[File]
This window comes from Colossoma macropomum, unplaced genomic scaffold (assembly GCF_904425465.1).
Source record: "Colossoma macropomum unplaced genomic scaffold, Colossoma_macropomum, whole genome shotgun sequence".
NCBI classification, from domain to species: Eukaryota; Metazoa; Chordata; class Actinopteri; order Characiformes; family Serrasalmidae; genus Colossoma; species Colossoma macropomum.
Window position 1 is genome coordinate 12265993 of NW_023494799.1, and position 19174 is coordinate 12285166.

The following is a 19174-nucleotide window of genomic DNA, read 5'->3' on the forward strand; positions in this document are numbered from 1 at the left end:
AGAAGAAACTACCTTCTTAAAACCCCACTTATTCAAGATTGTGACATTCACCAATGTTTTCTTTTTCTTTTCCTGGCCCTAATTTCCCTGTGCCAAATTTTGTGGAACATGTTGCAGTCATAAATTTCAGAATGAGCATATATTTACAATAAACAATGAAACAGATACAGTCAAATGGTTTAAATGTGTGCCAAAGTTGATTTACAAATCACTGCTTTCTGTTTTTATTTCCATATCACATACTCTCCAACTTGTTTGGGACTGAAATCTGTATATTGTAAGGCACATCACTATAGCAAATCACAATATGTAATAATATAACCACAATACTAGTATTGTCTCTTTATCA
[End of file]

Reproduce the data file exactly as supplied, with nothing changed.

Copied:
This window comes from Colossoma macropomum, unplaced genomic scaffold (assembly GCF_904425465.1).
Source record: "Colossoma macropomum unplaced genomic scaffold, Colossoma_macropomum, whole genome shotgun sequence".
NCBI classification, from domain to species: Eukaryota; Metazoa; Chordata; class Actinopteri; order Characiformes; family Serrasalmidae; genus Colossoma; species Colossoma macropomum.
Window position 1 is genome coordinate 12265993 of NW_023494799.1, and position 19174 is coordinate 12285166.

The following is a 19174-nucleotide window of genomic DNA, read 5'->3' on the forward strand; positions in this document are numbered from 1 at the left end:
AGAAGAAACTACCTTCTTAAAACCCCACTTATTCAAGATTGTGACATTCACCAATGTTTTCTTTTTCTTTTCCTGGCCCTAATTTCCCTGTGCCAAATTTTGTGGAACATGTTGCAGTCATAAATTTCAGAATGAGCATATATTTACAATAAACAATGAAACAGATACAGTCAAATGGTTTAAATGTGTGCCAAAGTTGATTTACAAATCACTGCTTTCTGTTTTTATTTCCATATCACATACTCTCCAACTTGTTTGGGACTGAAATCTGTATATTGTAAGGCACATCACTATAGCAAATCACAATATGTAATAATATAACCACAATACTAGTATTGTCTCTTTATCA